The lay subsidy of Agbrigg wapentake in the West Riding of Yorkshire (207/186) is in two parts: the anticipation and the final return. The subsidy, assessed at 1d in the pound on goods up to 5, 2d in the pound on goods worth 5 and above, and 2d in the pound on land, had been granted by parliament to king Henry VIII for three years. The anticipation, certified by the commissioners 30 April 1545, listed by township the holders of 6 or more in land or 10 or more in goods 'which said persons by virtue of our souerayng lords most jentill request and lovyng desire ar content frankly, quietly and indeladby to pay ther last payment' in advance, by way of anticipation of the third year's payment. The final return, certified 26 October 1545, lists the less wealthy part of the population, again by township, with their full names, assessment of their property, and (right-hand column) the amount due to be collected from them.

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Arringdon Lay Subsidy: Final Return
 (1545)
Sowerby Lay Subsidy: Final Return (1545)
The lay subsidy of Agbrigg wapentake in the West Riding of Yorkshire (207/186) is in two parts: the anticipation and the final return. The subsidy, assessed at 1d in the pound on goods up to 5, 2d in the pound on goods worth 5 and above, and 2d in the pound on land, had been granted by parliament to king Henry VIII for three years. The anticipation, certified by the commissioners 30 April 1545, listed by township the holders of 6 or more in land or 10 or more in goods 'which said persons by virtue of our souerayng lords most jentill request and lovyng desire ar content frankly, quietly and indeladby to pay ther last payment' in advance, by way of anticipation of the third year's payment. The final return, certified 26 October 1545, lists the less wealthy part of the population, again by township, with their full names, assessment of their property, and (right-hand column) the amount due to be collected from them.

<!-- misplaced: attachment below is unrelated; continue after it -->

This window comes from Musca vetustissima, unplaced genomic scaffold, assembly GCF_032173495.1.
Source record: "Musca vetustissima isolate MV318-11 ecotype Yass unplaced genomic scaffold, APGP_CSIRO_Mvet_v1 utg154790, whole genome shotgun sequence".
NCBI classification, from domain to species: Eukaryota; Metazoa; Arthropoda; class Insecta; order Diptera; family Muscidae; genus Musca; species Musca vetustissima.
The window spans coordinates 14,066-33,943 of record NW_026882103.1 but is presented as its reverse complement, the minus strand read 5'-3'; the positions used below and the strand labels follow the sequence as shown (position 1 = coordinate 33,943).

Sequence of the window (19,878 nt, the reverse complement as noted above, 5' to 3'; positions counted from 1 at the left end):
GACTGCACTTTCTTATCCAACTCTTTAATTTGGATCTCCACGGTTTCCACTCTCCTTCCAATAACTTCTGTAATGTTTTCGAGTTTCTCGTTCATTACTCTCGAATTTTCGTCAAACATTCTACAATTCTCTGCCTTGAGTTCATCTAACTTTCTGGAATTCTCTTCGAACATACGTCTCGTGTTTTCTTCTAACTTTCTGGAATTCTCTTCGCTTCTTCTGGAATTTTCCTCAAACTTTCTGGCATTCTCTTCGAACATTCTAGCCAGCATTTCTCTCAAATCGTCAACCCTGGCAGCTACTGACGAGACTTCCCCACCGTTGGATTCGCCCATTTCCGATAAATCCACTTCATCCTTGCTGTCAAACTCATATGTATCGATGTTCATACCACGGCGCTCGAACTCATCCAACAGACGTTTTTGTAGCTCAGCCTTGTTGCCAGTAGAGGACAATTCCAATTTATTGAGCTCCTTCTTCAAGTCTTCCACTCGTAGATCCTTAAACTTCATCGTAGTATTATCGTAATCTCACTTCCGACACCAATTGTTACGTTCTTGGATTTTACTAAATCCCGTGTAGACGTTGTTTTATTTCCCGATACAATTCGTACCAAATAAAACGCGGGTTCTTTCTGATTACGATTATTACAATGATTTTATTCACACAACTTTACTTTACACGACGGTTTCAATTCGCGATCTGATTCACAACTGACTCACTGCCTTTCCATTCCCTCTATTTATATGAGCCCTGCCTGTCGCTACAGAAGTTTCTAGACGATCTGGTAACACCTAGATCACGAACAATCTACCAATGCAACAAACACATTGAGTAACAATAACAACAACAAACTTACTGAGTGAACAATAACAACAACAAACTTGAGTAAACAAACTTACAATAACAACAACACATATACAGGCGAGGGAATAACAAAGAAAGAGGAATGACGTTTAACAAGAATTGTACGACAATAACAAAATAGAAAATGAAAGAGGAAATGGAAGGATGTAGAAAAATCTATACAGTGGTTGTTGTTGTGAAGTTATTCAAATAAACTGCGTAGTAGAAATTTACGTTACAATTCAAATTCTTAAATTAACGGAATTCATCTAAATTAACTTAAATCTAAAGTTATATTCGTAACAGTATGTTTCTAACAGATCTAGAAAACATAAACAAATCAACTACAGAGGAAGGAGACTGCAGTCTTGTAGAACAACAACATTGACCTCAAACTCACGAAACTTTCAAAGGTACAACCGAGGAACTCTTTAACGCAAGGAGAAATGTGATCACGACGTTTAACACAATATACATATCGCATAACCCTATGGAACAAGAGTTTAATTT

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Sowerby Lay Subsidy: Final Return
 (1545)
Tenants, founders and incumbents of Lancashire chantries (1546-1554)
Chantries were established to perform services for the souls of their founders and other faithful dead, including annual obits and anniversaries at which alms were usually distributed. The chantries could be at an existing altar in a parish church, a new altar in a side chapel of an existing church, in a new chapel in the churchyard or some miles from an existing church: few were founded before 1300, and most date from 1450 to 1500. Hospitals were places provided by similar foundations to receive the poor and weak; there were also religious guilds, brotherhoods and fraternities, and colleges (like large chantries at which three or more secular priests lived in common). An Act of Parliament of 1545 gave king Henry VIII the power to dissolve such chantries, chapels, &c., the proceeds to be devoted to the expenses of the wars in France and Scotland. Commissioners were appointed 14 February 1546 to survey the chantries and seize their property, and from 1546 to 1548 the commissioners produced these certificates giving brief details of the establishment and nature of each foundation, with an inventory of valuables and rental of lands. The individuals named in the certificates are thus the founder, the present incumbent, and the tenants whose rents provided the chantry's income. All the surviving certificates for Lancashire were edited by the Reverend F. R. Raines for the Chetham Society, and published from 1862.